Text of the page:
Starting a Small Restaurant in Columbus, Ohio


According to the New York Times, growth in Columbus has been spurred by a local arts event called Gallery Hop that "helped transform the formerly neglected, crime-ridden urban district into the vibrant, independent arts enclave that it is today." Many of the restaurants in the Ohio city of Columbus are art-themed, with original work on the walls and creative items on the menu. Your small restaurant could hew to a more traditional model or innovate as well. The most important legal steps to opening a new restaurant in Columbus are to obtain a food handlers' and a liquor license, if you plan to serve alcoholic beverages.

How to Open a Restaurant

  • Obtain the proper licenses and permits. It is important to do this step first because according to the Ohio Restaurant Association getting all the papers together can take up to a month. Go the the website of the Ohio Food Handlers to obtain a food handlers license in person. Then apply at City Hall for a business identification number, which will allow you to run a business in the jurisdiction of Columbus. If necessary, also apply for a liquor license. In Columbus, this will cost upwards from $300, depending on the liquor service and hours you plan to offer alcohol.

  • Hone your vision. You have already decided on an up-and-coming city with a taste for good food and on a smaller size, so you are part of the way there. Decide what type of food you would like to serve. If you are the chef, play to your strengths. Know how to bake a mean pizza? Or do you have all of your Thai grandmother's recipes written on note cards in your cabinet? These might be good places to start.

  • Choose your exact location in Columbus. A neighborhood called Short North might be a good first place to start looking as it has a relatively young, affluent crowd and plenty of cultural life.

  • Design your space. Keep in mind that the kitchen is the beating heart of a restaurant so it must be spacious, clean and efficient. A small restaurant is no longer small after about 15 tables or so, so limit your seating. Columbus is small and doesn't get much foot traffic in the evening so it might be hard to fill a large restaurant anyway. A small restaurant lends itself to a romantic dinner, so consider decorating with soft curtains, candles or individual tabletop lamps. Keep the accessories to a minimum; otherwise your small space may feel cluttered.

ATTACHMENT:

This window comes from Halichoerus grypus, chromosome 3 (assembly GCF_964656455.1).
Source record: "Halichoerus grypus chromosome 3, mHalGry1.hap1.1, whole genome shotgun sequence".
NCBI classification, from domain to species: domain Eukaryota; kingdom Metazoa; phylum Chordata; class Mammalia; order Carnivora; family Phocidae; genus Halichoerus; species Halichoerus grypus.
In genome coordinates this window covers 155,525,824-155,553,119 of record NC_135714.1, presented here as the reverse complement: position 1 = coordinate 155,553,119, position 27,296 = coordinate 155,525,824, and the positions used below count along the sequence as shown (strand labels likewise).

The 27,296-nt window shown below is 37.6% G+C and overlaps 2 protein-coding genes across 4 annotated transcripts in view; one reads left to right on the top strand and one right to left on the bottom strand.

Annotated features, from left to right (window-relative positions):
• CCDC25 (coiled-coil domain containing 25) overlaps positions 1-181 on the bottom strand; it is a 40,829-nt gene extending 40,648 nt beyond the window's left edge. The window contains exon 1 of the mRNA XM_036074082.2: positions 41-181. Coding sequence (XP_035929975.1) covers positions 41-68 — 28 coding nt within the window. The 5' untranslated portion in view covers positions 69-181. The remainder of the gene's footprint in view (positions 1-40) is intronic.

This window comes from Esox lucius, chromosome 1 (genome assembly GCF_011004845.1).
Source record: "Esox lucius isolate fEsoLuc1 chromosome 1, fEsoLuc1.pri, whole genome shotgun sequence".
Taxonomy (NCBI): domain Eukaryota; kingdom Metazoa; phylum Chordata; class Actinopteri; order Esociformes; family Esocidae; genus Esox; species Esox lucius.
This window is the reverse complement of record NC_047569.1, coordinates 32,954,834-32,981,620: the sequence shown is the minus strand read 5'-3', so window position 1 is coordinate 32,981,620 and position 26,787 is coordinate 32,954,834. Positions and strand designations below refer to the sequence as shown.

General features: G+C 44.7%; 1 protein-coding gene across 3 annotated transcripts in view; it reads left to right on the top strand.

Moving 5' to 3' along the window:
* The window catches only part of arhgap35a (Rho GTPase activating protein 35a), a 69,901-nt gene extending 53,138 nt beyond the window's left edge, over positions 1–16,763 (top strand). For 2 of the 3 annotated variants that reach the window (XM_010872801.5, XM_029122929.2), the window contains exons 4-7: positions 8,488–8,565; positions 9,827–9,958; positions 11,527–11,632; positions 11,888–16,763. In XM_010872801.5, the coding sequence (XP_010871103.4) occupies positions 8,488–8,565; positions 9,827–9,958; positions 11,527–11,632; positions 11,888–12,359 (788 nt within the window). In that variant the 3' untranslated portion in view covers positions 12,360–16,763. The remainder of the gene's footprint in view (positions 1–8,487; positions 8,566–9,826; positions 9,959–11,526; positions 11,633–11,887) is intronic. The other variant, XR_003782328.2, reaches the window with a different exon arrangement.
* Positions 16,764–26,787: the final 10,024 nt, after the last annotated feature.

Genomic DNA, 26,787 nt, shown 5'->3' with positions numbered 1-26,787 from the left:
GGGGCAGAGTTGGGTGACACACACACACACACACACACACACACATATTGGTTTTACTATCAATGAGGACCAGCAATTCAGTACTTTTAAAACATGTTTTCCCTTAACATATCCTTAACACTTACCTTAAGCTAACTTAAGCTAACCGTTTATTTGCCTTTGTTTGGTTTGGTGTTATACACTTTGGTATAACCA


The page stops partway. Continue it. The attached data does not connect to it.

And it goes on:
• Hire any necessary staff. For a small restaurant you will only need one chef, and usually one or two waiters. If you are the owner and the chef you may want to consider hiring a manager. Write complete job descriptions and start looking ahead of time to make sure you get the most qualified individuals possible.

  • Hype your restaurant. Before opening, it is important to spread the word. Blitz the local print media, the Columbus Republic," and radio stations with advertisements. Make sure that you take advantage as much as possible of the "honeymoon period" when a restaurant first opens and people are curious about it to deliver great quality.

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  • Photo Credit Columbus monument at night image by Jakub Barvínek from
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